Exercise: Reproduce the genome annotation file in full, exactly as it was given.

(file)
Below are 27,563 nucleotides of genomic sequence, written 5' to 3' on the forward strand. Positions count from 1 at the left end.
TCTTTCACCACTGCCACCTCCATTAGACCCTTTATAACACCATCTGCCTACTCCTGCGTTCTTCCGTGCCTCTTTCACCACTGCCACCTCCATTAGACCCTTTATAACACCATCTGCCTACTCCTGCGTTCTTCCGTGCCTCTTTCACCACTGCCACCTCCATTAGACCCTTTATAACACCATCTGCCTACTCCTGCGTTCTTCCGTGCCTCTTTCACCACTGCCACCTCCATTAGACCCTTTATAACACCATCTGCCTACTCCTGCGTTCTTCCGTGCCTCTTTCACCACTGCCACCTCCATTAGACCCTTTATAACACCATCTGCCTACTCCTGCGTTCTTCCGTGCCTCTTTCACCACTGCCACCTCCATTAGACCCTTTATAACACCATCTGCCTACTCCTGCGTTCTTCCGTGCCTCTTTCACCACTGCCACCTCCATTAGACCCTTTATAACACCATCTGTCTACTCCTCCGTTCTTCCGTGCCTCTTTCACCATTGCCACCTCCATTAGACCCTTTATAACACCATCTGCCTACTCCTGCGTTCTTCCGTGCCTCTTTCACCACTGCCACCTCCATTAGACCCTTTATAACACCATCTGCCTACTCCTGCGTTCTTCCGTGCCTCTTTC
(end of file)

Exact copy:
Below are 27,563 nucleotides of genomic sequence, written 5' to 3' on the forward strand. Positions count from 1 at the left end.
TCTTTCACCACTGCCACCTCCATTAGACCCTTTATAACACCATCTGCCTACTCCTGCGTTCTTCCGTGCCTCTTTCACCACTGCCACCTCCATTAGACCCTTTATAACACCATCTGCCTACTCCTGCGTTCTTCCGTGCCTCTTTCACCACTGCCACCTCCATTAGACCCTTTATAACACCATCTGCCTACTCCTGCGTTCTTCCGTGCCTCTTTCACCACTGCCACCTCCATTAGACCCTTTATAACACCATCTGCCTACTCCTGCGTTCTTCCGTGCCTCTTTCACCACTGCCACCTCCATTAGACCCTTTATAACACCATCTGCCTACTCCTGCGTTCTTCCGTGCCTCTTTCACCACTGCCACCTCCATTAGACCCTTTATAACACCATCTGCCTACTCCTGCGTTCTTCCGTGCCTCTTTCACCACTGCCACCTCCATTAGACCCTTTATAACACCATCTGTCTACTCCTCCGTTCTTCCGTGCCTCTTTCACCATTGCCACCTCCATTAGACCCTTTATAACACCATCTGCCTACTCCTGCGTTCTTCCGTGCCTCTTTCACCACTGCCACCTCCATTAGACCCTTTATAACACCATCTGCCTACTCCTGCGTTCTTCCGTGCCTCTTTC